An international team of researchers including a group from the London Centre for Nanotechnology (LCN) at UCL have uncovered vital information regarding the "quantum melting" of the magnetic structure of Thallium Copper Trichloride (TlCuCl 3 ), reports Nature Physics. The findings of team from the UK, Switzerland, France and China establish for the first time that thermal and quantum routes to melting behave largely independently of one another.

Life Sciences - Mechanical Engineering - 26.03.2014
In-fly movie: 3D video from inside live flying insects
In-fly movie: 3D video from inside live flying insects
The flight muscles moving inside flies have been filmed for the first time using a new 3D X-ray scanning technique. 3D movies of the muscles were created by a team from Oxford University, Imperial College London, and the Paul Scherrer Institute (PSI), using the PSI's Swiss Light Source, a powerful X-ray source.

Life Sciences - Mechanical Engineering - 14.03.2014
Just made coffee while chatting to a friend? Time to thank your ’visuomotor binding’ mechanism
Experiments have identified a dedicated information highway that combines visual cues with body motion. This mechanism triggers responses to cues before the conscious brain has become aware of them. The study shows that our brains also have separate hard-wired systems to track our own bodies visually even when we are not paying attention to them.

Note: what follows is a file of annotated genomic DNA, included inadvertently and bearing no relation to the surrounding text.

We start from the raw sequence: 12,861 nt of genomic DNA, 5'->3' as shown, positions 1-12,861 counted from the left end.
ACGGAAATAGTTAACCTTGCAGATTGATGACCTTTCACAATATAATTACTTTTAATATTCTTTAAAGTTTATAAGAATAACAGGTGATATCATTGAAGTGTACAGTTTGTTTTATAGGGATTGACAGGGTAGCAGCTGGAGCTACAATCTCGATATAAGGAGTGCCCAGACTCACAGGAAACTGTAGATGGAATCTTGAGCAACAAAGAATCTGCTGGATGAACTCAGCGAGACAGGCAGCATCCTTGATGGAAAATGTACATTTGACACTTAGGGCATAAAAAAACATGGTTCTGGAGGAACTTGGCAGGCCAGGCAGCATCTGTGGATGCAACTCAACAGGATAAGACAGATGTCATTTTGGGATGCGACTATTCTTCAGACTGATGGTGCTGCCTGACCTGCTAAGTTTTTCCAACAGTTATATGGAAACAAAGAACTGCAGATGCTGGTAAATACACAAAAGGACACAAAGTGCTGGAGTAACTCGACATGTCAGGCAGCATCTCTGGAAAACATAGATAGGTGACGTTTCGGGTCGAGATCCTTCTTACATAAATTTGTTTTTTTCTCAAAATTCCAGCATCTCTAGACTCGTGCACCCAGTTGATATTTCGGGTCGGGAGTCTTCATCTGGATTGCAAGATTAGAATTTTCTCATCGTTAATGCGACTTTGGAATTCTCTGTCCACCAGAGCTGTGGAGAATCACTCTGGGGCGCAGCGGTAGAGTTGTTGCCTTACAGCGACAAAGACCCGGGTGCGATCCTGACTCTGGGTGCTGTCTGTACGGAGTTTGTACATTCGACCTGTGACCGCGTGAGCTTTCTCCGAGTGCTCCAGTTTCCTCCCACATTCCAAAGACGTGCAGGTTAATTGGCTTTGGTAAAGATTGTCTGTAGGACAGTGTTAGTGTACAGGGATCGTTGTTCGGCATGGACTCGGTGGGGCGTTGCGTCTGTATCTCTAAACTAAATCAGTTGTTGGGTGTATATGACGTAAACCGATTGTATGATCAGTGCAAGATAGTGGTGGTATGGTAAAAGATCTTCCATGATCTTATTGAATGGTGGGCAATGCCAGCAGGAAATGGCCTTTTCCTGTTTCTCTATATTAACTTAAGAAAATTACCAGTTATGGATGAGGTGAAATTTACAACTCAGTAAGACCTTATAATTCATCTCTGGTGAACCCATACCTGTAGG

Life Sciences - Mechanical Engineering - 14.03.2014
Human brains 'hard-wired' to link what we see with what we do
Human brains ’hard-wired’ to link what we see with what we do
Your brain's ability to instantly link what you see with what you do is down to a dedicated information 'highway', suggests new UCL-led research. For the first time, researchers from UCL and Cambridge University have found evidence of a specialised mechanism for spatial self-awareness that combines visual cues with body motion.

Physics - Mechanical Engineering - 30.01.2014
Quantum Engineers make a major step towards a quantum computer
An international research group of scientists and engineers led by the University of Bristol, UK, has made an important advance towards a quantum computer by shrinking down key components and integrating them onto a silicon microchip. Scientists and engineers from an international collaboration led by Dr Mark Thompson from the University of Bristol have, for the first time, generated and manipulated single particles of light (photons) on a silicon chip - a major step forward in the race to build a quantum computer.